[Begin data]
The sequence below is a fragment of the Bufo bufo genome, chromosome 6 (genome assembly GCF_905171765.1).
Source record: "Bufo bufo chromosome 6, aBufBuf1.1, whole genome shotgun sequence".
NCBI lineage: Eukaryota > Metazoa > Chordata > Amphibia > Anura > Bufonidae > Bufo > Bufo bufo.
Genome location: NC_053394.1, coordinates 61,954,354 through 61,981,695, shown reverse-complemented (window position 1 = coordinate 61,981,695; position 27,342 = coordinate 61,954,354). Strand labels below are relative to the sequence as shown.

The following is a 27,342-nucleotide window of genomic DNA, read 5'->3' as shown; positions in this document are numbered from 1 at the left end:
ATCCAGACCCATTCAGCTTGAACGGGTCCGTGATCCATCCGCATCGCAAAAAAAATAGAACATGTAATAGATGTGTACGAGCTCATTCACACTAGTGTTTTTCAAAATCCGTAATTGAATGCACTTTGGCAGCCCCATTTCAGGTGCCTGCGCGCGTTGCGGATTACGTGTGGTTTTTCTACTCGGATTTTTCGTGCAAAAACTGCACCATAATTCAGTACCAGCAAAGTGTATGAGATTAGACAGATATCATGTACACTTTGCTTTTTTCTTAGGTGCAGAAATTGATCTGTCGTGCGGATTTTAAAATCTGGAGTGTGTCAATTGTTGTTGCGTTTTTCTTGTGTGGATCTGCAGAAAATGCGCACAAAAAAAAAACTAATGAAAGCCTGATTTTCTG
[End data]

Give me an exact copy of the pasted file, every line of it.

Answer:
The sequence below is a fragment of the Bufo bufo genome, chromosome 6 (genome assembly GCF_905171765.1).
Source record: "Bufo bufo chromosome 6, aBufBuf1.1, whole genome shotgun sequence".
NCBI lineage: Eukaryota > Metazoa > Chordata > Amphibia > Anura > Bufonidae > Bufo > Bufo bufo.
Genome location: NC_053394.1, coordinates 61,954,354 through 61,981,695, shown reverse-complemented (window position 1 = coordinate 61,981,695; position 27,342 = coordinate 61,954,354). Strand labels below are relative to the sequence as shown.

The following is a 27,342-nucleotide window of genomic DNA, read 5'->3' as shown; positions in this document are numbered from 1 at the left end:
ATCCAGACCCATTCAGCTTGAACGGGTCCGTGATCCATCCGCATCGCAAAAAAAATAGAACATGTAATAGATGTGTACGAGCTCATTCACACTAGTGTTTTTCAAAATCCGTAATTGAATGCACTTTGGCAGCCCCATTTCAGGTGCCTGCGCGCGTTGCGGATTACGTGTGGTTTTTCTACTCGGATTTTTCGTGCAAAAACTGCACCATAATTCAGTACCAGCAAAGTGTATGAGATTAGACAGATATCATGTACACTTTGCTTTTTTCTTAGGTGCAGAAATTGATCTGTCGTGCGGATTTTAAAATCTGGAGTGTGTCAATTGTTGTTGCGTTTTTCTTGTGTGGATCTGCAGAAAATGCGCACAAAAAAAAAACTAATGAAAGCCTGATTTTCTG